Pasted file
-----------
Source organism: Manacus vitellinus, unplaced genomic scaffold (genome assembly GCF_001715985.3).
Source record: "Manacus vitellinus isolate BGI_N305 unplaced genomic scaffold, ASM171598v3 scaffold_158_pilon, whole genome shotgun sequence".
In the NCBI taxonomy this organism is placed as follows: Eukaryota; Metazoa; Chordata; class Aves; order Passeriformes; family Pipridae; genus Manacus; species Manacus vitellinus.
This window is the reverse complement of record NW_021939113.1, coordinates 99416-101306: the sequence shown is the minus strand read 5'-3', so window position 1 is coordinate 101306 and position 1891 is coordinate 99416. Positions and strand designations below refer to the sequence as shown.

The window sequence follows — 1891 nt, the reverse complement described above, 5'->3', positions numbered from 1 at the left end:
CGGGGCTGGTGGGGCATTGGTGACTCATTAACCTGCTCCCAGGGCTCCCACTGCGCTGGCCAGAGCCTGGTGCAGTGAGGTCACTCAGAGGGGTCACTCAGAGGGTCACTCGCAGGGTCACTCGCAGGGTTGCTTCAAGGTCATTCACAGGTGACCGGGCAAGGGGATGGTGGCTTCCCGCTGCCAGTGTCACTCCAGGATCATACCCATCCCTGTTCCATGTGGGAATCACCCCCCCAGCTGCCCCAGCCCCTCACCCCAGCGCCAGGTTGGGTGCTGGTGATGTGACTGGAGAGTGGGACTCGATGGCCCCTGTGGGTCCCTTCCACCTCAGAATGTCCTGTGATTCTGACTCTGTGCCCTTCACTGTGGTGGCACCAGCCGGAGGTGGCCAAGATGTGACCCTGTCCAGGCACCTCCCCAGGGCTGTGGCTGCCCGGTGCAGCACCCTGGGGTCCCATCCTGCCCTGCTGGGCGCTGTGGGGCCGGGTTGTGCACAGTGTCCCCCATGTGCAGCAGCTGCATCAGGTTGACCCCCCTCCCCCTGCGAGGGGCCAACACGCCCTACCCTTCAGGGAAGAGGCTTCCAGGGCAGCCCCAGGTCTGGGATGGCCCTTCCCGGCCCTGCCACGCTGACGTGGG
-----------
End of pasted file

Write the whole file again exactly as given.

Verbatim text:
Source organism: Manacus vitellinus, unplaced genomic scaffold (genome assembly GCF_001715985.3).
Source record: "Manacus vitellinus isolate BGI_N305 unplaced genomic scaffold, ASM171598v3 scaffold_158_pilon, whole genome shotgun sequence".
In the NCBI taxonomy this organism is placed as follows: Eukaryota; Metazoa; Chordata; class Aves; order Passeriformes; family Pipridae; genus Manacus; species Manacus vitellinus.
This window is the reverse complement of record NW_021939113.1, coordinates 99416-101306: the sequence shown is the minus strand read 5'-3', so window position 1 is coordinate 101306 and position 1891 is coordinate 99416. Positions and strand designations below refer to the sequence as shown.

The window sequence follows — 1891 nt, the reverse complement described above, 5'->3', positions numbered from 1 at the left end:
CGGGGCTGGTGGGGCATTGGTGACTCATTAACCTGCTCCCAGGGCTCCCACTGCGCTGGCCAGAGCCTGGTGCAGTGAGGTCACTCAGAGGGGTCACTCAGAGGGTCACTCGCAGGGTCACTCGCAGGGTTGCTTCAAGGTCATTCACAGGTGACCGGGCAAGGGGATGGTGGCTTCCCGCTGCCAGTGTCACTCCAGGATCATACCCATCCCTGTTCCATGTGGGAATCACCCCCCCAGCTGCCCCAGCCCCTCACCCCAGCGCCAGGTTGGGTGCTGGTGATGTGACTGGAGAGTGGGACTCGATGGCCCCTGTGGGTCCCTTCCACCTCAGAATGTCCTGTGATTCTGACTCTGTGCCCTTCACTGTGGTGGCACCAGCCGGAGGTGGCCAAGATGTGACCCTGTCCAGGCACCTCCCCAGGGCTGTGGCTGCCCGGTGCAGCACCCTGGGGTCCCATCCTGCCCTGCTGGGCGCTGTGGGGCCGGGTTGTGCACAGTGTCCCCCATGTGCAGCAGCTGCATCAGGTTGACCCCCCTCCCCCTGCGAGGGGCCAACACGCCCTACCCTTCAGGGAAGAGGCTTCCAGGGCAGCCCCAGGTCTGGGATGGCCCTTCCCGGCCCTGCCACGCTGACGTGGG